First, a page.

In a coupled mode, the HadCM3 performance suffers from similar errors. The simulated mass balance of the Greenland ice sheet (Gregory and Lowe 2000) is affected by excessive model precipitation over Greenland, almost entirely snowfall and about 50% larger than the observed accumulation. Part of this wet bias is related to the resolution of the GCM being insufficient to represent the steep margins of the ice sheet. Relatively low coastal topography, especially in the south, allows advection of moist air farther into the interior of Greenland and thus more snowfall, as noted for HadAM3. On the other hand, although surface melting is also sensitive to topography, the simulated ablation is close to observationally based estimates. Difficulties relating to inadequate resolution of the ice sheet margins obviously cannot arise in the IFG simulations, but there may be analogous problems in mountainous areas, as discussed later. If there is also a wet bias in the IFG simulations, it would encourage reglaciation.

Since ice sheet flow and iceberg calving are not simulated by the GCM, snow steadily accumulates on ice sheet points in the control. The effect of this accumulation on the control climate is negligible as the surface elevation is artificially kept constant and a small compensating freshwater flux correction is applied to the ocean.

We started the IFG integrations from a point in the middle of the control run, having replaced the ice sheet orography with that appropriate for the bedrock underlying the current ice sheet. Two models were run with two different assumptions. In the first, which we will refer to as the “PDBR” case, we take the observed present-day bedrock topography, characterized by two main mountain ranges on the southern tip and on the east coast, a wide low central plain (with parts below sea level), and minor elevations in the west and in the north. In the second model, the topography is taken to be lifted by isostatic rebound of the earth's crust once the load of the ice sheet is removed. This case, which we will refer to as “ULBR” (“unloaded bedrock”), shows slightly higher summit elevations than the PDBR case and a central plateau at around 500-m altitude. Complete isostatic adjustment of the unloaded bedrock would occur over a period of about 20 000 years, much of it in the first 10 000 years (Letréguilly et al. 1991). Maps of the topographic height for the present-day ice sheet (control) and the two modified runs (PDBR and ULBR) are shown in Fig. 1. Also shown on these maps are four different regions that, due to their different elevation and their different geographical location, tend to have different climatic properties. Going anticlockwise from the north, we will refer to these regions as North, West and Central, South, and East. The subdivision is nonstandard for Greenland (see, e.g., Murphy et al. 2001) because the modified topographies are very different from that of the control. Note that at the horizontal resolution of the atmospheric grid, the coastal mountain ranges are represented with a reduced altitude, as illustrated by Fig. 2. This is particularly marked for the southern mountain range of Greenland, for all three cases shown in Fig. 1.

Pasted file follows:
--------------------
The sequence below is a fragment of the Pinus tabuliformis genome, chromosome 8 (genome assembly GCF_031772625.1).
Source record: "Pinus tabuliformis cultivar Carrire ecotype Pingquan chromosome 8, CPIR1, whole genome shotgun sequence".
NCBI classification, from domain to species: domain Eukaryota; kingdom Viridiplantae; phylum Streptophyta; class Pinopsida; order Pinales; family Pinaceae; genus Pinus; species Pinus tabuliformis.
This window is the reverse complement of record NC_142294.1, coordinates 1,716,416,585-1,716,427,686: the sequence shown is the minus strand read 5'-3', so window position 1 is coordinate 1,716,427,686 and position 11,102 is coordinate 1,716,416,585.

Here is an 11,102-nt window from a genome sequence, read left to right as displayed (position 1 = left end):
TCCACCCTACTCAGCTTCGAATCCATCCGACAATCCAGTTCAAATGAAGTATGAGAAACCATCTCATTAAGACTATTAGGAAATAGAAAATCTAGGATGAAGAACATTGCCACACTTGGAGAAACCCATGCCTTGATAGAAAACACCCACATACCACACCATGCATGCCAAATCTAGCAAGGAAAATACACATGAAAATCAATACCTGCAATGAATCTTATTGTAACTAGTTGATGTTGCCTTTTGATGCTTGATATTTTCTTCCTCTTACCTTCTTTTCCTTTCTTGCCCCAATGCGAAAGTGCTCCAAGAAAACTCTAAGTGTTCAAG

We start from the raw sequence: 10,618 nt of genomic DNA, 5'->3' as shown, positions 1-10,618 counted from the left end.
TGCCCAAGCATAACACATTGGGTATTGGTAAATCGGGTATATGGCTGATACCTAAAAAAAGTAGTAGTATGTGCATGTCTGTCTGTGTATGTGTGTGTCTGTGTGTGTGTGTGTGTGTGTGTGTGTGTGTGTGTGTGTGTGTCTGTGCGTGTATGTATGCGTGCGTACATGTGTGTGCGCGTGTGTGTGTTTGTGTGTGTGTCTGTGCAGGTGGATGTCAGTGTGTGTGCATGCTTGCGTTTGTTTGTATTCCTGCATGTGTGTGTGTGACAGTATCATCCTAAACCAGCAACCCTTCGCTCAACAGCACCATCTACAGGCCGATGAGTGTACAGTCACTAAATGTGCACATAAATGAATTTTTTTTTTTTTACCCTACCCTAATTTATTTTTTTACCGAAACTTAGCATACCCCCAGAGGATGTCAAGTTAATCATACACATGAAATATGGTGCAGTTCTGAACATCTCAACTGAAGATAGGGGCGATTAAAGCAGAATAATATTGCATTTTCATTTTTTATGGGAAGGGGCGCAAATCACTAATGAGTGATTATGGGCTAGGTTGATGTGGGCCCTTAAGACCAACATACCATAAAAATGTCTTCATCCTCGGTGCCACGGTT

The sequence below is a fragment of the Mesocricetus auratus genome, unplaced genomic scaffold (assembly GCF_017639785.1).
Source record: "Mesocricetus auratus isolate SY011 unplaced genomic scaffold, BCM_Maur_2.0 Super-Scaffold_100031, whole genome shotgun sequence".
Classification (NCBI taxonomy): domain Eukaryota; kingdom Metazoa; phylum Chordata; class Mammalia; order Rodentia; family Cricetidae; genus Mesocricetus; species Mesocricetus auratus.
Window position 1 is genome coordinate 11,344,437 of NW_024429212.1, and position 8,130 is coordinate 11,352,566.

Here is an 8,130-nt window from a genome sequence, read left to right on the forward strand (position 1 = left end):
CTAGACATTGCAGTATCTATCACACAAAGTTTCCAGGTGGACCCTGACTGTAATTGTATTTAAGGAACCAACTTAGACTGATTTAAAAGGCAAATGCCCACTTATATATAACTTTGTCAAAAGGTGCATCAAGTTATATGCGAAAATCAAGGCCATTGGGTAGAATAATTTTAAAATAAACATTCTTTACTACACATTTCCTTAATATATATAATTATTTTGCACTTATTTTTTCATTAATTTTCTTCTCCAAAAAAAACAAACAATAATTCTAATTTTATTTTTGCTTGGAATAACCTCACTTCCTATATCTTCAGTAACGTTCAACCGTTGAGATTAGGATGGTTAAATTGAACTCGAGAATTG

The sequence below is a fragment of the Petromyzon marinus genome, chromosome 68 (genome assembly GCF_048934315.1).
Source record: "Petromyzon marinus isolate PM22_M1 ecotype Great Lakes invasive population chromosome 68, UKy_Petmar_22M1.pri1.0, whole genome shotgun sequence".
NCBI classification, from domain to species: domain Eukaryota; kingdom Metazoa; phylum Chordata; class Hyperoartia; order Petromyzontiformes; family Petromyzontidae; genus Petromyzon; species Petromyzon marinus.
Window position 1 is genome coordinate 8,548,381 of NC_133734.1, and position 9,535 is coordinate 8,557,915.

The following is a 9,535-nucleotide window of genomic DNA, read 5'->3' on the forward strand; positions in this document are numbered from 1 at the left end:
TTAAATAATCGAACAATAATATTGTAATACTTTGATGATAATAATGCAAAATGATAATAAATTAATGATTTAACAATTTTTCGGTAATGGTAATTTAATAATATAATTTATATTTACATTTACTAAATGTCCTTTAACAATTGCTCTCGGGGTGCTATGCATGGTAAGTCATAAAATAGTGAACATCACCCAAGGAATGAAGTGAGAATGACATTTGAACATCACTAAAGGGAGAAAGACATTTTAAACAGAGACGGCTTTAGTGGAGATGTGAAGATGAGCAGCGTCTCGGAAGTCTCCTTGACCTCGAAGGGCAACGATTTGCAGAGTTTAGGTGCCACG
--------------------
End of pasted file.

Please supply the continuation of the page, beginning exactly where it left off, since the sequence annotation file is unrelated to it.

The surface characteristics over Greenland for the modified models were taken to reflect bare soil with average texture and albedo, like that found in nearby northeastern Canada. No vegetation or other modifications of the surface were considered. The land–sea mask was left unmodified because a sea level rise of 7 m would make no difference to the land area at the resolution of the GCM. Part of the interior of Greenland in the PDBR case lies below sea level. The possibility of a partial water cover of the lower-lying areas, with a lower surface albedo during summer, implies that the warming of the ice-free land could be enhanced as compared to our model results. Our omission of this effect therefore tends to favor ice sheet regrowth.